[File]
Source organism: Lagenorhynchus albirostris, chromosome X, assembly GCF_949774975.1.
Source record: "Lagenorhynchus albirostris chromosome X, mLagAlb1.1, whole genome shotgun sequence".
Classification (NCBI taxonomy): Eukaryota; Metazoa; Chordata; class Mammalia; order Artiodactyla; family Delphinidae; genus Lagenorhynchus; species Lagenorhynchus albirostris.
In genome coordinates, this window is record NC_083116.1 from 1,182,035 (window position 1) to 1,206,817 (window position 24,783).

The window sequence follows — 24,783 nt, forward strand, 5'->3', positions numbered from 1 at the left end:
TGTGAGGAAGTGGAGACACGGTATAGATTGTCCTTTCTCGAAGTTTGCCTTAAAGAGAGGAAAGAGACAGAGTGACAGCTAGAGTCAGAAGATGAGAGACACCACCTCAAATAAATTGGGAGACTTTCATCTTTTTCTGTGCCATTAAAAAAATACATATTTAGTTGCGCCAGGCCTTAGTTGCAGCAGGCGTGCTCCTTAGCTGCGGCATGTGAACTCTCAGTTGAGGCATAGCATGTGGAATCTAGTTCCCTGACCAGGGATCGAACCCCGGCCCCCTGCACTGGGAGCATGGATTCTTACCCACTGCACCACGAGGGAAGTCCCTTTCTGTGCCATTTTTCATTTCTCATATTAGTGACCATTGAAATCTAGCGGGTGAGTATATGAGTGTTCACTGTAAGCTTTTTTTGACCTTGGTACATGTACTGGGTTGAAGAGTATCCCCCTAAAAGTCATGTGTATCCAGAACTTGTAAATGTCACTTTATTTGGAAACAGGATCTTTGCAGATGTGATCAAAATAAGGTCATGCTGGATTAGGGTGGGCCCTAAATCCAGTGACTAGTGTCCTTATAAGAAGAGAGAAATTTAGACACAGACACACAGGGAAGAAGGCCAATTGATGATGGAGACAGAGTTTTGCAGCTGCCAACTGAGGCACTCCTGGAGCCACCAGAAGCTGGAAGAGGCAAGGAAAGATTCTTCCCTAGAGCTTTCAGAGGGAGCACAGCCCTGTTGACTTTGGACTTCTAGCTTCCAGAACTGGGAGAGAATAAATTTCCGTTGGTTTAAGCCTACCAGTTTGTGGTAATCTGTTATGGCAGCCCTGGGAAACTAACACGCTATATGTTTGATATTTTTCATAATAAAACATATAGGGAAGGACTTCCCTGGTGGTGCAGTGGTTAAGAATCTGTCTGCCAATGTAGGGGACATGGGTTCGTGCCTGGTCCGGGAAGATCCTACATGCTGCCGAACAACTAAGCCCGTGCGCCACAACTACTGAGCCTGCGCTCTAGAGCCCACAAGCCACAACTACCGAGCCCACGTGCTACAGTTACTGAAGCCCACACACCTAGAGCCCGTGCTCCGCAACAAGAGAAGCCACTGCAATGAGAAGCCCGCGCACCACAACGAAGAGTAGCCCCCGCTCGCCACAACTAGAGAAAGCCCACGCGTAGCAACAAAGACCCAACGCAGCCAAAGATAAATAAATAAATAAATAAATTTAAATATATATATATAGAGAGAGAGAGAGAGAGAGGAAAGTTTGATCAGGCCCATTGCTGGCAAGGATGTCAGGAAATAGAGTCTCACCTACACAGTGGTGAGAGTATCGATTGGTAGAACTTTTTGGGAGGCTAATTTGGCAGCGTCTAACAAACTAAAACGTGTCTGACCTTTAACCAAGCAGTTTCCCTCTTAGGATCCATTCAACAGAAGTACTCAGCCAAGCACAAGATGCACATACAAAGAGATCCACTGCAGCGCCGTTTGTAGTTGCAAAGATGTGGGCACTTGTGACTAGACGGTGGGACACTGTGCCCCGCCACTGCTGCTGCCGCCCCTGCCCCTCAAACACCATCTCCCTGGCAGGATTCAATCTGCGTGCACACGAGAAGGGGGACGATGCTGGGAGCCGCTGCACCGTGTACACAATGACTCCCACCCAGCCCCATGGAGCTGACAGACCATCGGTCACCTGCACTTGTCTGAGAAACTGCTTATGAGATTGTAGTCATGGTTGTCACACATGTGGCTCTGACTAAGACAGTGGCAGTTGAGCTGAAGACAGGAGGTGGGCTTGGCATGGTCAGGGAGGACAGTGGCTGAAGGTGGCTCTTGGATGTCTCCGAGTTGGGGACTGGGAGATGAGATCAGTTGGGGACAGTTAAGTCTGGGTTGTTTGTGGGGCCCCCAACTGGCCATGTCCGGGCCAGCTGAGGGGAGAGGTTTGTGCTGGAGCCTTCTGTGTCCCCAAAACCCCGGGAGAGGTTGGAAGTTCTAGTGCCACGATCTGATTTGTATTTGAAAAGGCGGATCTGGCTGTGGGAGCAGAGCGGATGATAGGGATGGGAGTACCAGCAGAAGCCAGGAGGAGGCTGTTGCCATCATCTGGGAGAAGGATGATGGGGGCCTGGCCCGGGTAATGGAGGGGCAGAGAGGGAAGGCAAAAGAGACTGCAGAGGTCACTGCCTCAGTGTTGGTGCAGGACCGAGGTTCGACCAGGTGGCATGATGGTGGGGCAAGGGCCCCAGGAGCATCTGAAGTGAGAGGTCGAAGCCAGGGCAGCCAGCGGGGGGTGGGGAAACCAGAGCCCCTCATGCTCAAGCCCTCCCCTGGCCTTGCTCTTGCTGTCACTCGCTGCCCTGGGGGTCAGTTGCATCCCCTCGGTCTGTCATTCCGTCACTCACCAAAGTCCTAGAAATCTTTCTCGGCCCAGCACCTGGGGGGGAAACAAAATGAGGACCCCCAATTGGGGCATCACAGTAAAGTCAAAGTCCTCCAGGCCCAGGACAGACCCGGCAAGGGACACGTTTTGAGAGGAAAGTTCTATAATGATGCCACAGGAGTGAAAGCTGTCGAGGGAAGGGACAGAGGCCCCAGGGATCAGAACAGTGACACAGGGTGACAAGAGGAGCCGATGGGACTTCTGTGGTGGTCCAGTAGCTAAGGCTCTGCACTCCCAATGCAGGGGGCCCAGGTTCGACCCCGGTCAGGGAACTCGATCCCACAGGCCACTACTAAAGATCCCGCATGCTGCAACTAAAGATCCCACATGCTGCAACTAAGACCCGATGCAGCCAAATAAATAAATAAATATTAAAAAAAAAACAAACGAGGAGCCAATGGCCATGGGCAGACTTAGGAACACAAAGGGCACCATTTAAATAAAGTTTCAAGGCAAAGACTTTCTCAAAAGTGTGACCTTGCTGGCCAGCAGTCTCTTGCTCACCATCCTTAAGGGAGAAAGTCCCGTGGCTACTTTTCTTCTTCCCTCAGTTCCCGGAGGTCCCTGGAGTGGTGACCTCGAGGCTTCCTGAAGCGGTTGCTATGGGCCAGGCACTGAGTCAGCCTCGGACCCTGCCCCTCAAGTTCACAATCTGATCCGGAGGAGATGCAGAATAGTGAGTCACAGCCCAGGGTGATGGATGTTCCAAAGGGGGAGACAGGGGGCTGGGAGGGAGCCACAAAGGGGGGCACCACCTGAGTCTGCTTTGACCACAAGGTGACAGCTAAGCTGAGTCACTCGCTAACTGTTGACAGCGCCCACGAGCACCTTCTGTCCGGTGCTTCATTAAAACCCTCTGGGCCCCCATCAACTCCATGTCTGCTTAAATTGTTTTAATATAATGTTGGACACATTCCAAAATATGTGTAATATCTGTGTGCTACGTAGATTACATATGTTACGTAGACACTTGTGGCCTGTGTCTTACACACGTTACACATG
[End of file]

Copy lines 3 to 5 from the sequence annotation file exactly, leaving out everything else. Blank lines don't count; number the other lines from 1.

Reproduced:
Classification (NCBI taxonomy): Eukaryota; Metazoa; Chordata; class Mammalia; order Artiodactyla; family Delphinidae; genus Lagenorhynchus; species Lagenorhynchus albirostris.
In genome coordinates, this window is record NC_083116.1 from 1,182,035 (window position 1) to 1,206,817 (window position 24,783).

The window sequence follows — 24,783 nt, forward strand, 5'->3', positions numbered from 1 at the left end: